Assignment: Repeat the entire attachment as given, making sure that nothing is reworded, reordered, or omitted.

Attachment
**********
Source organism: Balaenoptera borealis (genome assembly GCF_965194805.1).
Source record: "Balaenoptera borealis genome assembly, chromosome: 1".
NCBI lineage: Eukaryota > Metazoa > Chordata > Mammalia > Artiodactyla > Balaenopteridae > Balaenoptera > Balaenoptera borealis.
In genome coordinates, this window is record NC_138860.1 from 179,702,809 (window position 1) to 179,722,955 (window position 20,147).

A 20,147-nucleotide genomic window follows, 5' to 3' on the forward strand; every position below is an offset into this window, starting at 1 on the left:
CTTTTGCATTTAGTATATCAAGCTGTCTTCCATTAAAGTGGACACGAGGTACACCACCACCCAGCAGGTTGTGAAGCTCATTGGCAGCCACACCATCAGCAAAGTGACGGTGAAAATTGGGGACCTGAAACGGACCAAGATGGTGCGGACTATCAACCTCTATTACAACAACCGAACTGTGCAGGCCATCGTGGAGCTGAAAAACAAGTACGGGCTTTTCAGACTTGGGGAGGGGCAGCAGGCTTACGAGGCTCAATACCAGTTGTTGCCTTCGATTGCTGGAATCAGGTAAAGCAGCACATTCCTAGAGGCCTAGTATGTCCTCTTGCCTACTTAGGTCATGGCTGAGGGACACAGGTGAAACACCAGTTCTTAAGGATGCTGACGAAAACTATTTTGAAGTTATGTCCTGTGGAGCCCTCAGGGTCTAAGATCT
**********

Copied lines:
Source organism: Balaenoptera borealis (genome assembly GCF_965194805.1).
Source record: "Balaenoptera borealis genome assembly, chromosome: 1".
NCBI lineage: Eukaryota > Metazoa > Chordata > Mammalia > Artiodactyla > Balaenopteridae > Balaenoptera > Balaenoptera borealis.
In genome coordinates, this window is record NC_138860.1 from 179,702,809 (window position 1) to 179,722,955 (window position 20,147).

A 20,147-nucleotide genomic window follows, 5' to 3' on the forward strand; every position below is an offset into this window, starting at 1 on the left:
CTTTTGCATTTAGTATATCAAGCTGTCTTCCATTAAAGTGGACACGAGGTACACCACCACCCAGCAGGTTGTGAAGCTCATTGGCAGCCACACCATCAGCAAAGTGACGGTGAAAATTGGGGACCTGAAACGGACCAAGATGGTGCGGACTATCAACCTCTATTACAACAACCGAACTGTGCAGGCCATCGTGGAGCTGAAAAACAAGTACGGGCTTTTCAGACTTGGGGAGGGGCAGCAGGCTTACGAGGCTCAATACCAGTTGTTGCCTTCGATTGCTGGAATCAGGTAAAGCAGCACATTCCTAGAGGCCTAGTATGTCCTCTTGCCTACTTAGGTCATGGCTGAGGGACACAGGTGAAACACCAGTTCTTAAGGATGCTGACGAAAACTATTTTGAAGTTATGTCCTGTGGAGCCCTCAGGGTCTAAGATCT